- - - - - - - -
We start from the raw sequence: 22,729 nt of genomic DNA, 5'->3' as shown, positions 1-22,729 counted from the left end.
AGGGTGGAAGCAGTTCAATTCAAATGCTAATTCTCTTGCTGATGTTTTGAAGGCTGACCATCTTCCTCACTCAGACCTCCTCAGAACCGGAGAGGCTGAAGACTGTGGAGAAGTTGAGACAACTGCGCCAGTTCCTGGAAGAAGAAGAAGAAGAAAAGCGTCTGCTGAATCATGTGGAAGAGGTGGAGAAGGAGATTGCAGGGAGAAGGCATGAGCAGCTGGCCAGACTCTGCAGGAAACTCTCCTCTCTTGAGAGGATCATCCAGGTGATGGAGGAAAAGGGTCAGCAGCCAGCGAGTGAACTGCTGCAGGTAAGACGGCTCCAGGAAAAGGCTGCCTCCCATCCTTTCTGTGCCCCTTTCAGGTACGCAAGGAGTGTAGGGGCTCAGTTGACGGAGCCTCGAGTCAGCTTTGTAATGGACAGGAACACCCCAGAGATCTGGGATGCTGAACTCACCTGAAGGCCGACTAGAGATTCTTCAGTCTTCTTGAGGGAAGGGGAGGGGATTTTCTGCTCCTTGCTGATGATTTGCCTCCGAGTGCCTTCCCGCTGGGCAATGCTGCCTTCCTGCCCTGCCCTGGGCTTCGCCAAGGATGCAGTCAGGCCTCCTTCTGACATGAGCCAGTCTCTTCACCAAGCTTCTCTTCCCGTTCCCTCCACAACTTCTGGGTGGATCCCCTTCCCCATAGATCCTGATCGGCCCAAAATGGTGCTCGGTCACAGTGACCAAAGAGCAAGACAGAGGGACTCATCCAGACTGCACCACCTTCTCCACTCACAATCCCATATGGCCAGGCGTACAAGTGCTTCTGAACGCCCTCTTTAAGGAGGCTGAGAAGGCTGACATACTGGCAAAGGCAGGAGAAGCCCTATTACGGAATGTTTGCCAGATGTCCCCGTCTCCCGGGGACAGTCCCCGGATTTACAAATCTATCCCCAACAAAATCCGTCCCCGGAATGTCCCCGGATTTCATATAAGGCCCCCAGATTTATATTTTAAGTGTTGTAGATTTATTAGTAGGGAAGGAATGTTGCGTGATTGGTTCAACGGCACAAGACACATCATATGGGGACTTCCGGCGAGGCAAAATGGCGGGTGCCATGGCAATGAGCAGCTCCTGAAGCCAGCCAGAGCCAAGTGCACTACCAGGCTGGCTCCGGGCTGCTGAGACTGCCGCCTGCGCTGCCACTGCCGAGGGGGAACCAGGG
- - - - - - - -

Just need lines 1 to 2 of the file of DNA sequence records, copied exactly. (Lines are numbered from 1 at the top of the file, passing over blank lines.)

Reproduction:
We start from the raw sequence: 22,729 nt of genomic DNA, 5'->3' as shown, positions 1-22,729 counted from the left end.
AGGGTGGAAGCAGTTCAATTCAAATGCTAATTCTCTTGCTGATGTTTTGAAGGCTGACCATCTTCCTCACTCAGACCTCCTCAGAACCGGAGAGGCTGAAGACTGTGGAGAAGTTGAGACAACTGCGCCAGTTCCTGGAAGAAGAAGAAGAAGAAAAGCGTCTGCTGAATCATGTGGAAGAGGTGGAGAAGGAGATTGCAGGGAGAAGGCATGAGCAGCTGGCCAGACTCTGCAGGAAACTCTCCTCTCTTGAGAGGATCATCCAGGTGATGGAGGAAAAGGGTCAGCAGCCAGCGAGTGAACTGCTGCAGGTAAGACGGCTCCAGGAAAAGGCTGCCTCCCATCCTTTCTGTGCCCCTTTCAGGTACGCAAGGAGTGTAGGGGCTCAGTTGACGGAGCCTCGAGTCAGCTTTGTAATGGACAGGAACACCCCAGAGATCTGGGATGCTGAACTCACCTGAAGGCCGACTAGAGATTCTTCAGTCTTCTTGAGGGAAGGGGAGGGGATTTTCTGCTCCTTGCTGATGATTTGCCTCCGAGTGCCTTCCCGCTGGGCAATGCTGCCTTCCTGCCCTGCCCTGGGCTTCGCCAAGGATGCAGTCAGGCCTCCTTCTGACATGAGCCAGTCTCTTCACCAAGCTTCTCTTCCCGTTCCCTCCACAACTTCTGGGTGGATCCCCTTCCCCATAGATCCTGATCGGCCCAAAATGGTGCTCGGTCACAGTGACCAAAGAGCAAGACAGAGGGACTCATCCAGACTGCACCACCTTCTCCACTCACAATCCCATATGGCCAGGCGTACAAGTGCTTCTGAACGCCCTCTTTAAGGAGGCTGAGAAGGCTGACATACTGGCAAAGGCAGGAGAAGCCCTATTACGGAATGTTTGCCAGATGTCCCCGTCTCCCGGGGACAGTCCCCGGATTTACAAATCTATCCCCAACAAAATCCGTCCCCGGAATGTCCCCGGATTTCATATAAGGCCCCCAGATTTATATTTTAAGTGTTGTAGATTTATTAGTAGGGAAGGAATGTTGCGTGATTGGTTCAACGGCACAAGACACATCATATGGGGACTTCCGGCGAGGCAAAATGGCGGGTGCCATGGCAATGAGCAGCTCCTGAAGCCAGCCAGAGCCAAGTGCACTACCAGGCTGGCTCCGGGCTGCTGAGACTGCCGCCTGCGCTGCCACTGCCGAGGGGGAACCAGGG